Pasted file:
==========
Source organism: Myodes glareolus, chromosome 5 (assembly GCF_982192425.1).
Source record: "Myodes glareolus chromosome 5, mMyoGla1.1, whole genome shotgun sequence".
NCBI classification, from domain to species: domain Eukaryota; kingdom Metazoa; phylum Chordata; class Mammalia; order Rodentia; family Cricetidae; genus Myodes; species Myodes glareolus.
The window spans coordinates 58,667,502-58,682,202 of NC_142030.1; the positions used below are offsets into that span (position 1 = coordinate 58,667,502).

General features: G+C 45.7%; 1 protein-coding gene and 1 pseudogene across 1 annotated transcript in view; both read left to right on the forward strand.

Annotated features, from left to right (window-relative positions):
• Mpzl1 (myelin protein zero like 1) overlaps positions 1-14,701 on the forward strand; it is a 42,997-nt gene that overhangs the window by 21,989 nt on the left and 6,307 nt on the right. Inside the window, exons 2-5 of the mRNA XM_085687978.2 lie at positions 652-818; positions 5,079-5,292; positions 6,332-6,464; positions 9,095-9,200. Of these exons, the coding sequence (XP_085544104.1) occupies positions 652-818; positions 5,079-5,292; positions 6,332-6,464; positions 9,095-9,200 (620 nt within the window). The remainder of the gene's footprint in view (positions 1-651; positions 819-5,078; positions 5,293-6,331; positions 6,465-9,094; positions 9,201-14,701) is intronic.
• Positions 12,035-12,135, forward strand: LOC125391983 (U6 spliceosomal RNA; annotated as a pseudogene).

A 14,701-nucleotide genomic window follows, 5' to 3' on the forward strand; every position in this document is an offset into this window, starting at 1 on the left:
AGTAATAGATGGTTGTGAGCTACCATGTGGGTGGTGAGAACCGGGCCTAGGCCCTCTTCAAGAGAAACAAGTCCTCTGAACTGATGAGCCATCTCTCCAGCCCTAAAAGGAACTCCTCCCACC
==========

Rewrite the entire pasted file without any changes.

Source organism: Myodes glareolus, chromosome 5 (assembly GCF_982192425.1).
Source record: "Myodes glareolus chromosome 5, mMyoGla1.1, whole genome shotgun sequence".
NCBI classification, from domain to species: domain Eukaryota; kingdom Metazoa; phylum Chordata; class Mammalia; order Rodentia; family Cricetidae; genus Myodes; species Myodes glareolus.
The window spans coordinates 58,667,502-58,682,202 of NC_142030.1; the positions used below are offsets into that span (position 1 = coordinate 58,667,502).

General features: G+C 45.7%; 1 protein-coding gene and 1 pseudogene across 1 annotated transcript in view; both read left to right on the forward strand.

Annotated features, from left to right (window-relative positions):
• Mpzl1 (myelin protein zero like 1) overlaps positions 1-14,701 on the forward strand; it is a 42,997-nt gene that overhangs the window by 21,989 nt on the left and 6,307 nt on the right. Inside the window, exons 2-5 of the mRNA XM_085687978.2 lie at positions 652-818; positions 5,079-5,292; positions 6,332-6,464; positions 9,095-9,200. Of these exons, the coding sequence (XP_085544104.1) occupies positions 652-818; positions 5,079-5,292; positions 6,332-6,464; positions 9,095-9,200 (620 nt within the window). The remainder of the gene's footprint in view (positions 1-651; positions 819-5,078; positions 5,293-6,331; positions 6,465-9,094; positions 9,201-14,701) is intronic.
• Positions 12,035-12,135, forward strand: LOC125391983 (U6 spliceosomal RNA; annotated as a pseudogene).

A 14,701-nucleotide genomic window follows, 5' to 3' on the forward strand; every position in this document is an offset into this window, starting at 1 on the left:
AGTAATAGATGGTTGTGAGCTACCATGTGGGTGGTGAGAACCGGGCCTAGGCCCTCTTCAAGAGAAACAAGTCCTCTGAACTGATGAGCCATCTCTCCAGCCCTAAAAGGAACTCCTCCCACC